It’s not just you.  SaaS is getting more expensive, for a variety of reasons.

HubSpot, for example, which has been very judicious on holding the line on pricing and ACVs, raised prices 12% for the first time since 2018 — albeit only on new customers:

Slack also similarly did its first pricing increase in history recently, of about 10%:

Prices are going up in SaaS.

We put up a quick survey on LinkedIn to see how you were all thinking about raising prices — and the majority of you said you were planning to in 2023:

It’s a complex topic.  Most of us, over time, end up driving up our ACVs, but it’s not always through price increases.  And personally, I’m a strong advocate of not raising prices on early customers (see HubSpot above).  At least, not without a lot of notice and warning.  After all, they made a huge bet on you, and later, won’t really represent a huge amount of your customer base.

5 Reasons Not To Raise Prices on Existing Customers. And 2 Better Ways to Do It Anyway.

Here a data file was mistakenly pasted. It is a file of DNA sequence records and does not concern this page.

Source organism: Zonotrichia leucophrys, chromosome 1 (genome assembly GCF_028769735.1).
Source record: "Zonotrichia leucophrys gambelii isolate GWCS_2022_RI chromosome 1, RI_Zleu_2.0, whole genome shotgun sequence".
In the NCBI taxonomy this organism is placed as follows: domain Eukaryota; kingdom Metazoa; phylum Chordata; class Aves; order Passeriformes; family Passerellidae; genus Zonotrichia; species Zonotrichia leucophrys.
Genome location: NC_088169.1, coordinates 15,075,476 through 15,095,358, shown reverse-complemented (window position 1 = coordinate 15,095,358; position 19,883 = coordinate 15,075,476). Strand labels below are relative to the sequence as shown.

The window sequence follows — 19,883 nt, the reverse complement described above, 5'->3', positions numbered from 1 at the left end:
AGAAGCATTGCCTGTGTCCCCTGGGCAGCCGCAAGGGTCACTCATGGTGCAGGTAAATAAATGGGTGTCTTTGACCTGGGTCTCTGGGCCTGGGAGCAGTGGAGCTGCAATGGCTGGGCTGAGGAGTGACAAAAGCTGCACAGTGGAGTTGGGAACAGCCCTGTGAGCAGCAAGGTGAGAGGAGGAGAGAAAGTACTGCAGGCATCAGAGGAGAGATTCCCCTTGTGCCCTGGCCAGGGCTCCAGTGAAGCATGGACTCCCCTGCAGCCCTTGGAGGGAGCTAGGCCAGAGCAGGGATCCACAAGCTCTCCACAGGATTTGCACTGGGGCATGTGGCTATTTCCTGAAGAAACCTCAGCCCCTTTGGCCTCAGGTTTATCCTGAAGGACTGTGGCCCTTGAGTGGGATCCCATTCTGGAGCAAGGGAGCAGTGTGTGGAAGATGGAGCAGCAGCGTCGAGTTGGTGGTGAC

But inflation is real, and here on many levels.  And the pressure to hit the plan is as intense as ever.

Raising prices on its own is just like a cookie.  Tastes good, boosts your MRR and ACV for a bit, but then it’s gone.  On its own, it doesn’t really change anything in terms of your new customer count growth.  So don’t use a pricing increase to mask other issues.  Or at least, be self-aware if you do.  I see a lot of startups raise pricing during slower times.  Maybe that’s OK if you’re honest about it bridging a gap.

A related post here:

When You Raise Prices More Than a Smidge … They At Least Look At Another Vendor

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